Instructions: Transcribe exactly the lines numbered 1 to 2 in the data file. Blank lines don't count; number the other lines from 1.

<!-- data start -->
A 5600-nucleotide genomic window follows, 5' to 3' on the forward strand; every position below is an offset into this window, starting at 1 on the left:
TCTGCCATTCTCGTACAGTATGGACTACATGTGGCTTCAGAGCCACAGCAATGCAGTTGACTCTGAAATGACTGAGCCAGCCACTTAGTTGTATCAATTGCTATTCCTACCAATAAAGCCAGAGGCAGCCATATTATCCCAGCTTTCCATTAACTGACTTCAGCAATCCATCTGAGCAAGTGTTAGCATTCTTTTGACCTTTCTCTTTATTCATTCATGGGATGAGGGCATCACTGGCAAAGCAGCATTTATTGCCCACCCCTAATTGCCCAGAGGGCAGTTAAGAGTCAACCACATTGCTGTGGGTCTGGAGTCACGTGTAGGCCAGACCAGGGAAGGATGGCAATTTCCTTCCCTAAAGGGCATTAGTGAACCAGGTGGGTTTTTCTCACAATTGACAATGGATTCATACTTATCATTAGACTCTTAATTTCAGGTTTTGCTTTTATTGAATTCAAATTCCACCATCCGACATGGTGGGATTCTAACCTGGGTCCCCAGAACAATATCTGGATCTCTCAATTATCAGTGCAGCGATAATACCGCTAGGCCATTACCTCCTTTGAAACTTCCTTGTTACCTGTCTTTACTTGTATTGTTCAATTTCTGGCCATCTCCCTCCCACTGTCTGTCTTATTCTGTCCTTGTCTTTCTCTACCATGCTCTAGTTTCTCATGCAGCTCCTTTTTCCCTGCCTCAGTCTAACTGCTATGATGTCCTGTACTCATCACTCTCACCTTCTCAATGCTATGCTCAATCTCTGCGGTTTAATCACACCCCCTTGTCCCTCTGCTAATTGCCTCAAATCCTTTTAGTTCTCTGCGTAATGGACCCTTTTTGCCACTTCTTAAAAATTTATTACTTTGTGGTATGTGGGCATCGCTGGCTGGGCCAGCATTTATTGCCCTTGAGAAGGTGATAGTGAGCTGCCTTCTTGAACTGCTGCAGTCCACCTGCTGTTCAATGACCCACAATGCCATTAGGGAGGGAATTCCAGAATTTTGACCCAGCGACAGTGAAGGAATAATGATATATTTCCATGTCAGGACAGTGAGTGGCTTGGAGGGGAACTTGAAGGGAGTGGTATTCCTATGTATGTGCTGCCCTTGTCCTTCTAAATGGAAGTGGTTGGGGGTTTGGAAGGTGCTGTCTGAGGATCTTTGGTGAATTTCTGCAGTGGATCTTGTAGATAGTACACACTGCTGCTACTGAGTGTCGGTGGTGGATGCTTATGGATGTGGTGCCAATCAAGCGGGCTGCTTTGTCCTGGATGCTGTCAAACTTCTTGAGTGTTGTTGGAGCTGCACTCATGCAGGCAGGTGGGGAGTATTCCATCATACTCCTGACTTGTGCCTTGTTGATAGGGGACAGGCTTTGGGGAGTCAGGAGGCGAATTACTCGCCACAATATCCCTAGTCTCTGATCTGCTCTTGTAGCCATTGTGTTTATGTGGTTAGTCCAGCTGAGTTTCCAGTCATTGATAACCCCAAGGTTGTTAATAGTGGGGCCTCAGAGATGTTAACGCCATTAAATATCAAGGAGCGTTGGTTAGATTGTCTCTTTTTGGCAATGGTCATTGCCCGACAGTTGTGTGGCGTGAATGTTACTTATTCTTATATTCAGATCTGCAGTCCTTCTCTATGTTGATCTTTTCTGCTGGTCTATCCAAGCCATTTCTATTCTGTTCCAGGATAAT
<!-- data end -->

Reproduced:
A 5600-nucleotide genomic window follows, 5' to 3' on the forward strand; every position below is an offset into this window, starting at 1 on the left:
TCTGCCATTCTCGTACAGTATGGACTACATGTGGCTTCAGAGCCACAGCAATGCAGTTGACTCTGAAATGACTGAGCCAGCCACTTAGTTGTATCAATTGCTATTCCTACCAATAAAGCCAGAGGCAGCCATATTATCCCAGCTTTCCATTAACTGACTTCAGCAATCCATCTGAGCAAGTGTTAGCATTCTTTTGACCTTTCTCTTTATTCATTCATGGGATGAGGGCATCACTGGCAAAGCAGCATTTATTGCCCACCCCTAATTGCCCAGAGGGCAGTTAAGAGTCAACCACATTGCTGTGGGTCTGGAGTCACGTGTAGGCCAGACCAGGGAAGGATGGCAATTTCCTTCCCTAAAGGGCATTAGTGAACCAGGTGGGTTTTTCTCACAATTGACAATGGATTCATACTTATCATTAGACTCTTAATTTCAGGTTTTGCTTTTATTGAATTCAAATTCCACCATCCGACATGGTGGGATTCTAACCTGGGTCCCCAGAACAATATCTGGATCTCTCAATTATCAGTGCAGCGATAATACCGCTAGGCCATTACCTCCTTTGAAACTTCCTTGTTACCTGTCTTTACTTGTATTGTTCAATTTCTGGCCATCTCCCTCCCACTGTCTGTCTTATTCTGTCCTTGTCTTTCTCTACCATGCTCTAGTTTCTCATGCAGCTCCTTTTTCCCTGCCTCAGTCTAACTGCTATGATGTCCTGTACTCATCACTCTCACCTTCTCAATGCTATGCTCAATCTCTGCGGTTTAATCACACCCCCTTGTCCCTCTGCTAATTGCCTCAAATCCTTTTAGTTCTCTGCGTAATGGACCCTTTTTGCCACTTCTTAAAAATTTATTACTTTGTGGTATGTGGGCATCGCTGGCTGGGCCAGCATTTATTGCCCTTGAGAAGGTGATAGTGAGCTGCCTTCTTGAACTGCTGCAGTCCACCTGCTGTTCAATGACCCACAATGCCATTAGGGAGGGAATTCCAGAATTTTGACCCAGCGACAGTGAAGGAATAATGATATATTTCCATGTCAGGACAGTGAGTGGCTTGGAGGGGAACTTGAAGGGAGTGGTATTCCTATGTATGTGCTGCCCTTGTCCTTCTAAATGGAAGTGGTTGGGGGTTTGGAAGGTGCTGTCTGAGGATCTTTGGTGAATTTCTGCAGTGGATCTTGTAGATAGTACACACTGCTGCTACTGAGTGTCGGTGGTGGATGCTTATGGATGTGGTGCCAATCAAGCGGGCTGCTTTGTCCTGGATGCTGTCAAACTTCTTGAGTGTTGTTGGAGCTGCACTCATGCAGGCAGGTGGGGAGTATTCCATCATACTCCTGACTTGTGCCTTGTTGATAGGGGACAGGCTTTGGGGAGTCAGGAGGCGAATTACTCGCCACAATATCCCTAGTCTCTGATCTGCTCTTGTAGCCATTGTGTTTATGTGGTTAGTCCAGCTGAGTTTCCAGTCATTGATAACCCCAAGGTTGTTAATAGTGGGGCCTCAGAGATGTTAACGCCATTAAATATCAAGGAGCGTTGGTTAGATTGTCTCTTTTTGGCAATGGTCATTGCCCGACAGTTGTGTGGCGTGAATGTTACTTATTCTTATATTCAGATCTGCAGTCCTTCTCTATGTTGATCTTTTCTGCTGGTCTATCCAAGCCATTTCTATTCTGTTCCAGGATAAT